According to the Department of Work and Pensions, “As at February 2011, 16.6 per cent of working age UK nationals were claiming a DWP working age benefit compared to 6.6 per cent of working age non-UK nationals.”
Then there is the rather old argument that immigrants take up hospital beds; that the NHS cannot cope. Well does this argument lack joined up thinking or what? Is it not the case that immigrants are an important source of labour for the NHS?
The truth is the UK has always been a country of immigrants. From the Anglo Saxons, to the Vikings, to refugees fleeing from the French revolution. Many of our kings and queens were immigrants too. Richard the Lionheart couldn’t speak English. King George I and II were German through and through. Prince Philip is Greek; Prince Albert was German.
Isambard Kingdom Brunel was the son of a Frenchman. The man who did more than anyone to define British classical music, Handel, was an immigrant. And coming up to date, perhaps the most important British innovation of the last decades was the discovery of graphene, by Andre Geim and Konstantin Novoselov at the University of Manchester. Both men were Russian born.
In the world of sport, where would British success have been in the last Olympics if it had not been for Jessica Ennis, whose father was a Jamaican born immigrant, and Mo Farah of Somalian birth?
Immigration is not always a good thing. The UK is small country and its capacity for accepting many more people is limited.
On the other hand, the UK, like much of Europe, faces a major demographic shock, as its indigenous population ages. Immigration may be all that stands between the UK experiencing a Japanese style lost two decades.
The real issue here, however, is that we rarely hear the pro-immigration arguments. Instead we send a van around East London, telling immigrants to go home. This is just plain nasty, not to mention utterly bizarre.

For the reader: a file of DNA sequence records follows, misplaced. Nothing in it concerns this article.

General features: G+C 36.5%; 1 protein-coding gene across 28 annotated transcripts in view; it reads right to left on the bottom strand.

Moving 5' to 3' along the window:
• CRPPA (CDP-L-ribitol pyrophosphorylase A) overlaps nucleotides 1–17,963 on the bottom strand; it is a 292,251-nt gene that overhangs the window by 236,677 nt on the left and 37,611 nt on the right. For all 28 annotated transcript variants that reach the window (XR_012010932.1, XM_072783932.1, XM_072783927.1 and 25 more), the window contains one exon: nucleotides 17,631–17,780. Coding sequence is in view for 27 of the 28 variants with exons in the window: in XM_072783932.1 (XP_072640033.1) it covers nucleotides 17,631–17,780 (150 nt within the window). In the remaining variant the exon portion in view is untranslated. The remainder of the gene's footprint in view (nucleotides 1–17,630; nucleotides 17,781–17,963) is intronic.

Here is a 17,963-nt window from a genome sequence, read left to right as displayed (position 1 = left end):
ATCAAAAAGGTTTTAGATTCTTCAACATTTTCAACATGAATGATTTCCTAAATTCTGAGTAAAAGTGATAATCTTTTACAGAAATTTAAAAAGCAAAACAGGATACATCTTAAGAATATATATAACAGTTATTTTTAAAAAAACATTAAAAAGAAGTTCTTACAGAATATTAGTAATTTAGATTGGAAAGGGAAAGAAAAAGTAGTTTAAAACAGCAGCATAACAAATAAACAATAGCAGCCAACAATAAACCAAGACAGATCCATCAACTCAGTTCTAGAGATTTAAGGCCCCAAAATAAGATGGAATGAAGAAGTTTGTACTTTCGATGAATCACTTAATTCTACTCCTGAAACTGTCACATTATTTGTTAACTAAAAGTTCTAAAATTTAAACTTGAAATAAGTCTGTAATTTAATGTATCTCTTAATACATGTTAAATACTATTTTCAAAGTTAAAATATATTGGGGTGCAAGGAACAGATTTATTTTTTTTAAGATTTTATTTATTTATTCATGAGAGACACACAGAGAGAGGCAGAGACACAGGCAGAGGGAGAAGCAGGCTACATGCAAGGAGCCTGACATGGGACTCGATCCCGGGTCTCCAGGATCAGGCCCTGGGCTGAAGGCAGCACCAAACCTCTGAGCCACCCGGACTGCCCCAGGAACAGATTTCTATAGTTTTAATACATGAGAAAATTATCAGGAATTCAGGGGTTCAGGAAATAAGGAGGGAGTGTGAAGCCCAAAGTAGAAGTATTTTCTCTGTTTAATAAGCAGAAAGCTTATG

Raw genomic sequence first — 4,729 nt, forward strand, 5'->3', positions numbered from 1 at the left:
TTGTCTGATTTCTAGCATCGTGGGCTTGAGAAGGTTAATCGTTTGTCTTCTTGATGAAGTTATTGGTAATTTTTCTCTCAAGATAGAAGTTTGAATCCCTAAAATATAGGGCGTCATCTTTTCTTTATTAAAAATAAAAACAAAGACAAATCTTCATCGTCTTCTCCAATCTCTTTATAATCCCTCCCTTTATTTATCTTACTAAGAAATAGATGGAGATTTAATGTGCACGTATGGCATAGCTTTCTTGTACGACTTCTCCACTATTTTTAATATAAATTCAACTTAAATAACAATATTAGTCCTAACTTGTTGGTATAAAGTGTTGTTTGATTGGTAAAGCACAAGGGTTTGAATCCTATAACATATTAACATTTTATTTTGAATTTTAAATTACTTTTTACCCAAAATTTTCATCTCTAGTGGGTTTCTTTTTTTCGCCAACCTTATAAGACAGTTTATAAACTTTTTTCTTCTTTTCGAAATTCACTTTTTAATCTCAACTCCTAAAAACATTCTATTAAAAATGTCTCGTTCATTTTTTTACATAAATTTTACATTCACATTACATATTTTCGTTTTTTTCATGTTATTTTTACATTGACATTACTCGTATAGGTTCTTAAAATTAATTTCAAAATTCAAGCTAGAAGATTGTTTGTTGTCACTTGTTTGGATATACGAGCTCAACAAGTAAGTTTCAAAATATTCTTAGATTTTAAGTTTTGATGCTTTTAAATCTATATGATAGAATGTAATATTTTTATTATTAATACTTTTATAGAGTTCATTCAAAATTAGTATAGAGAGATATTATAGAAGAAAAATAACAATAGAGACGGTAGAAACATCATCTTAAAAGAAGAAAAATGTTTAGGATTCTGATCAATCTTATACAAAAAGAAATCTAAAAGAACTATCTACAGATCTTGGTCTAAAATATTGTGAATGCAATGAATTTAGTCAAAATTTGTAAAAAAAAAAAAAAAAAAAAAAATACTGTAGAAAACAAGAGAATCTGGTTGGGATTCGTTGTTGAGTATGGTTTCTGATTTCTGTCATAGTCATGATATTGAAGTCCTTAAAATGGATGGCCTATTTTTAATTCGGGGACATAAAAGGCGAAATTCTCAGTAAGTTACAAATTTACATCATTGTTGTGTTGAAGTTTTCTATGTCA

Many of the tabloid newspapers have become mouthpieces for the anti-immigration lobby.
David Cameron is courting the anti-immigration lobby, trying to score cheap points by saying: “We hate immigrants more than Labour.”
Our leaders are failing us. Mr Cameron is an intelligent and decent man, who is letting opinion polls dictate policy over his true beliefs. Tony Blair made the same error. At least that was one crime that we could never have accused Mrs Thatcher of committing.
Right now, our leaders should be leading, correcting myths, and promoting an objective discussion of this incredibly important topic. Instead they ride the surf created by an increasingly hysterical media, and it is very, very dangerous.
For more see:
A champion of the liberal, open international system is redefining itself as a resentful victim
Nationality at point of National Insurance number registration of DWP benefit claimants: February 2011 working age benefits
Migration picking up but rising unemployment hurting immigrants
Migration Statistics Quarterly Report, May 2013
© Investment & Business News 2013